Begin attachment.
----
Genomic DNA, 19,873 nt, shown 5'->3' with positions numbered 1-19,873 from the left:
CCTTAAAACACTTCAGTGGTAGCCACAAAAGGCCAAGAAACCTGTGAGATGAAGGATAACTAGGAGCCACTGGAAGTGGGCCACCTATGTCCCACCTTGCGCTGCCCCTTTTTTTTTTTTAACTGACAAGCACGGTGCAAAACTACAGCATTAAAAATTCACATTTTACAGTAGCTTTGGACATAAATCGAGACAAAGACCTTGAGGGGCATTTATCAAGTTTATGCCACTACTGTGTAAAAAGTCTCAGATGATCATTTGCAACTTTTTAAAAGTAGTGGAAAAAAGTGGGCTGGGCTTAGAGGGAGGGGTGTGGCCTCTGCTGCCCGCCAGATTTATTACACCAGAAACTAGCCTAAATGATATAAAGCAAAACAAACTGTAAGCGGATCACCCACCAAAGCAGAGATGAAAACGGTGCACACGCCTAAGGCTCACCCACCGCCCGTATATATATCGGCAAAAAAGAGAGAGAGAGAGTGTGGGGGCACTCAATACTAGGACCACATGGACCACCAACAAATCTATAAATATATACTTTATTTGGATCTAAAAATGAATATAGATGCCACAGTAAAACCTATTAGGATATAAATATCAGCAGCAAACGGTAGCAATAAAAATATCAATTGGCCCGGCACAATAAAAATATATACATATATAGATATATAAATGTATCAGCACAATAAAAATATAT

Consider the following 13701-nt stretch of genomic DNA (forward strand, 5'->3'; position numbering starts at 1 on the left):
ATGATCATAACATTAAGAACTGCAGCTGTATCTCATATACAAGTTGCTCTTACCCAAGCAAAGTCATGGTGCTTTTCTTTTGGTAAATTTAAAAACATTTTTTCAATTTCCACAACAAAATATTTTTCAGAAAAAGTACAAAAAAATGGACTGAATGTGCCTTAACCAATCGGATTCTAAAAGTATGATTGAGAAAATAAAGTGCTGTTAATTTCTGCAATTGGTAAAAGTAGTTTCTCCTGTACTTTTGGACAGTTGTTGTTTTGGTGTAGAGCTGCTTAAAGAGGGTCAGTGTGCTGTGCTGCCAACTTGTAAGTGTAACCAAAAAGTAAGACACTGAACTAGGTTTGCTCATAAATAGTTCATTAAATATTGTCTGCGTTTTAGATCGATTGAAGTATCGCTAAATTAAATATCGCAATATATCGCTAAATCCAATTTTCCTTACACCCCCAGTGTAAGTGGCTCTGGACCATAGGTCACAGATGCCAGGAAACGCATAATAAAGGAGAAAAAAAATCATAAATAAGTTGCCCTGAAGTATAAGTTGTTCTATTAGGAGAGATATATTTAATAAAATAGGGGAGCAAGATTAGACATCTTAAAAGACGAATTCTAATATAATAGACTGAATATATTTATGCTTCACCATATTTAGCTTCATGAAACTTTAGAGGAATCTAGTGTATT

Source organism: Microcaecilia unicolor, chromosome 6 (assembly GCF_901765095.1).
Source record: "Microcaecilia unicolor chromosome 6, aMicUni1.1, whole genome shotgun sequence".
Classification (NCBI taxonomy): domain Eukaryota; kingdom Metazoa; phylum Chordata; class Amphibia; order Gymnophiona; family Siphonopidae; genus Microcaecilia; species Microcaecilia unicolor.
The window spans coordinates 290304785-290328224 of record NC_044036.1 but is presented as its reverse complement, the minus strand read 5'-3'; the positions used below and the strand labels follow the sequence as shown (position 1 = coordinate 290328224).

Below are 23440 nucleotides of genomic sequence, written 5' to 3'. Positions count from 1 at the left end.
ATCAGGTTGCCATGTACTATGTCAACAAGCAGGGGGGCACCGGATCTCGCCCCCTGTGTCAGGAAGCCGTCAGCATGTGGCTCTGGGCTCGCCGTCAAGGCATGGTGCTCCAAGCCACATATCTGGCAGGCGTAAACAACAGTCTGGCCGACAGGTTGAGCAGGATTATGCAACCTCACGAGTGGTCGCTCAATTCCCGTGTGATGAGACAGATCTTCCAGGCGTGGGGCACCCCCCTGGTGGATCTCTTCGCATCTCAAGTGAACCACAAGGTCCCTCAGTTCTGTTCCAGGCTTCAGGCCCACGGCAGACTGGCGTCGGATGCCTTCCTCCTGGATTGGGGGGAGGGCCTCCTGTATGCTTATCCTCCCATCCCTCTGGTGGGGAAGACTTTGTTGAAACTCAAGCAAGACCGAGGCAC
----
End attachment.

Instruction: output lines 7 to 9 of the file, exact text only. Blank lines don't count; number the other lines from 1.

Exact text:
Classification (NCBI taxonomy): domain Eukaryota; kingdom Metazoa; phylum Chordata; class Amphibia; order Gymnophiona; family Siphonopidae; genus Microcaecilia; species Microcaecilia unicolor.
The window spans coordinates 290304785-290328224 of record NC_044036.1 but is presented as its reverse complement, the minus strand read 5'-3'; the positions used below and the strand labels follow the sequence as shown (position 1 = coordinate 290328224).

Below are 23440 nucleotides of genomic sequence, written 5' to 3'. Positions count from 1 at the left end.